According to research reviewed by the Guardian newspaper there's been a significant increase in the numbers of women bringing employment claims linked to the menopause. The figures are stark. In 2019, only six cases referenced the claimant's menopause. By 2020 that had increased by 167% to 16. Whilst those numbers are still relatively small, they do suggest that women are becoming more willing to raise issues with their employers and bring claims if they are not resolved.
Here's a roundup of some of the judgments published this year where menopause has been a factor.
Burchall v Project One Consulting Ltd
Ms Burchall was a consultant earning around £120,000 per year plus bonuses. Her job was demanding and often involved long hours and travelling. Before she started work, she informed her employer (via completing a health questionnaire) that she experienced regular menopausal symptoms but hadn't taken any time off to manage these. The only other time she appears to have mentioned this issue was in response to a general email from HR about improvements to the business's private medical cover. Ms Burchall said that she was 'relieved' that she would be able to access support for 'matters gynaecological and menopausal'. She did not, however, mention that her menopause was causing her any particular problems.
Her employers were concerned about her work and attitude and dismissed her. She alleged that she had been directly discriminated because of her sex. She argued (amongst other things) that her employer knew that she was menopausal and had failed to take that into consideration when reviewing her performance.
The tribunal rejected this because there was no evidence that Ms Burchall's performance might have been adversely impacted by her menopause. She had never told them that it was causing her any difficulty with work and she never requested any support or time-off. It therefore did not affect their decision making.
Sloan v Dumfries and Galloway Health Board
Mrs Sloan worked as secretary in the hospital. Following a reorganisation, she was moved into a new building which was open plan. Mrs Sloan complained about the air quality which she believed was causing her to have headaches. She was referred to OH but didn't follow their advice.
She resigned and claimed constructive unfair dismissal and age and sex discrimination. In relation to her discrimination claims she argued that she and colleagues were required to work in an environment where the air quality and temperature was below the required standard and that this amounted to a provision, criteria or practice (PCP). She argued that this placed women and those aged between 50 and 65 at a significant disadvantage compared with male colleagues and female colleagues outside of that age range. She selected that particular age to reflect the average age at which women usually go through the menopause.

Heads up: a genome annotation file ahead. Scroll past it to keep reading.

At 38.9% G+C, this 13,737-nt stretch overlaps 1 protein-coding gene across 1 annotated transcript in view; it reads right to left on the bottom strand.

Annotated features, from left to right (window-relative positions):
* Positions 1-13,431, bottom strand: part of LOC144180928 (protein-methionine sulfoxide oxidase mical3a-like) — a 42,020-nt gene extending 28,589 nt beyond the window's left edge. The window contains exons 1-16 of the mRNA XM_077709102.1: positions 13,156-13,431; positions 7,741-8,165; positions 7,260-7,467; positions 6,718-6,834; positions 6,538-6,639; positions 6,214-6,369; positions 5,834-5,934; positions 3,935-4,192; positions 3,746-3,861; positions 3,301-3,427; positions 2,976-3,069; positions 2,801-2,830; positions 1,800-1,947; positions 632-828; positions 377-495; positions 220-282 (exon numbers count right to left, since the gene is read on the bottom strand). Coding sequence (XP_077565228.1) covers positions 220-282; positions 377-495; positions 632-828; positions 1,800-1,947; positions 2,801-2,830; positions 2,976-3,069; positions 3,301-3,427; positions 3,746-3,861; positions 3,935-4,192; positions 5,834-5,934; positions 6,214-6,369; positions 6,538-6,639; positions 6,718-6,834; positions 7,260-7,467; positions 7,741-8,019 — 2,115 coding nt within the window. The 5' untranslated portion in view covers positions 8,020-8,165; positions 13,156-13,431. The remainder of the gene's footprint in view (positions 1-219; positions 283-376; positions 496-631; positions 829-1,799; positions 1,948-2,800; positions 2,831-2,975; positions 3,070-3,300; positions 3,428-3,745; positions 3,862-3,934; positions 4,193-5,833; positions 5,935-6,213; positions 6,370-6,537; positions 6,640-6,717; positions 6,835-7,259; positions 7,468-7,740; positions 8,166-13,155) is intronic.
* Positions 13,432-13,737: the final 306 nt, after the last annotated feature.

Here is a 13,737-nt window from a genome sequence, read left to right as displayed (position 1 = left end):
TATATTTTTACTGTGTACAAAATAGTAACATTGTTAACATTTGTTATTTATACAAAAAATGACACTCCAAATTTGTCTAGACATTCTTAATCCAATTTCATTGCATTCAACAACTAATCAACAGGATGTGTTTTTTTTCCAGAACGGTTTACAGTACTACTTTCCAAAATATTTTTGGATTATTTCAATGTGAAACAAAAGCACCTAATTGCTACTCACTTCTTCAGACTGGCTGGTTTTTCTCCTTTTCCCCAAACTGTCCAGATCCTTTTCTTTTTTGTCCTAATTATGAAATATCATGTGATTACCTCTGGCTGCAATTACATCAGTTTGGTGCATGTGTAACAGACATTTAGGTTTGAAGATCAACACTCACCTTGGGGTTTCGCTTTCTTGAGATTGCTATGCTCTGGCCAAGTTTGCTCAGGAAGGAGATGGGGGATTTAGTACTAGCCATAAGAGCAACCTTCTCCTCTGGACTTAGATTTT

The tribunal rejected her claims. It found that Mrs Sloan hadn't provided any evidence to establish the PCP she relied on and that the the air quality and temperature met reasonable standards. It then went on to say that even if she'd cleared the hurdle of establishing a PCP, she'd failed to present any evidence to suggest that her work environment put women at a particular disadvantage compared to men.
'While there was evidence showing women going through the menopause could be susceptible to changes in temperature, there was no evidence showing men had no issues as they got older or that the women in general were more likely to be placed at a disadvantage. In other words no evidence had been led by the claimant to suggest that women are more sensitive to cold or to substandard air quality than men. While the evidence presented by the claimant focused on the menopause, the claimant’s case was that the building was too cold. She did not have cold flashes.'
Rose v Commissioner of Police for the Metropolis
Ms Rose was a police officer. She had a number of medical conditions and also began to experience menopausal symptoms which caused sleep disruption and made it difficult for her to work nights. Her employer took her off night duty and referred her to OH. She was subsequently signed off work due to depression and stress. Her manager spoke with her regularly to find out how she was feeling and to explore when she might be able to return to work. During some of those meetings, Ms Rose mentioned some of the problems she was experiencing with the menopause (as well as other unrelated medical issues). Her medical records indicated that she had sought advice from her doctor about her menopausal symptoms including night sweats, flushing and sweating, headaches, dizziness, brain fog and panic attacks.
She later resigned because of the way her absence had been managed and brought proceedings against her employer, arguing that she had been discriminated against (in part) because of her early menopause. The tribunal concluded that her menopausal symptoms didn't amount to a disability because there was no evidence that they adversely affected her ability to carry out day to day activities: 'We conclude that an ability to work at night is not a day to day activity and in any event it is unclear to what extent the menopause, rather than the claimant’s other conditions, impacted on this.'